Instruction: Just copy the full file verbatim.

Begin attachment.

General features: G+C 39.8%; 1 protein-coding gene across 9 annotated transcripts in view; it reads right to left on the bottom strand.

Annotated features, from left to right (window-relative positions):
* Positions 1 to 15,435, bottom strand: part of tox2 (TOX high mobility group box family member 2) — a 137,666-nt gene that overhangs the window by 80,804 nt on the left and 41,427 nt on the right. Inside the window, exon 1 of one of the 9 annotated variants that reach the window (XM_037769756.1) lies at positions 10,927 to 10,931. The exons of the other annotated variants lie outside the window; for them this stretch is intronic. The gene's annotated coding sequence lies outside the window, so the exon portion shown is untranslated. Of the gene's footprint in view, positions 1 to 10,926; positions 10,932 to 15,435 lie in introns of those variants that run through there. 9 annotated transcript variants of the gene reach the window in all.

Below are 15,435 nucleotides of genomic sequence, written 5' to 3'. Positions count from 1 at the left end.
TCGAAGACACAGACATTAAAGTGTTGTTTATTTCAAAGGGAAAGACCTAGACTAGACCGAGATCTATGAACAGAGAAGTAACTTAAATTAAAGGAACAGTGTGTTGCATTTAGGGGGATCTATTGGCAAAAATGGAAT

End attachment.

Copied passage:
General features: G+C 39.8%; 1 protein-coding gene across 9 annotated transcripts in view; it reads right to left on the bottom strand.

Annotated features, from left to right (window-relative positions):
* Positions 1 to 15,435, bottom strand: part of tox2 (TOX high mobility group box family member 2) — a 137,666-nt gene that overhangs the window by 80,804 nt on the left and 41,427 nt on the right. Inside the window, exon 1 of one of the 9 annotated variants that reach the window (XM_037769756.1) lies at positions 10,927 to 10,931. The exons of the other annotated variants lie outside the window; for them this stretch is intronic. The gene's annotated coding sequence lies outside the window, so the exon portion shown is untranslated. Of the gene's footprint in view, positions 1 to 10,926; positions 10,932 to 15,435 lie in introns of those variants that run through there. 9 annotated transcript variants of the gene reach the window in all.

Below are 15,435 nucleotides of genomic sequence, written 5' to 3'. Positions count from 1 at the left end.
TCGAAGACACAGACATTAAAGTGTTGTTTATTTCAAAGGGAAAGACCTAGACTAGACCGAGATCTATGAACAGAGAAGTAACTTAAATTAAAGGAACAGTGTGTTGCATTTAGGGGGATCTATTGGCAAAAATGGAAT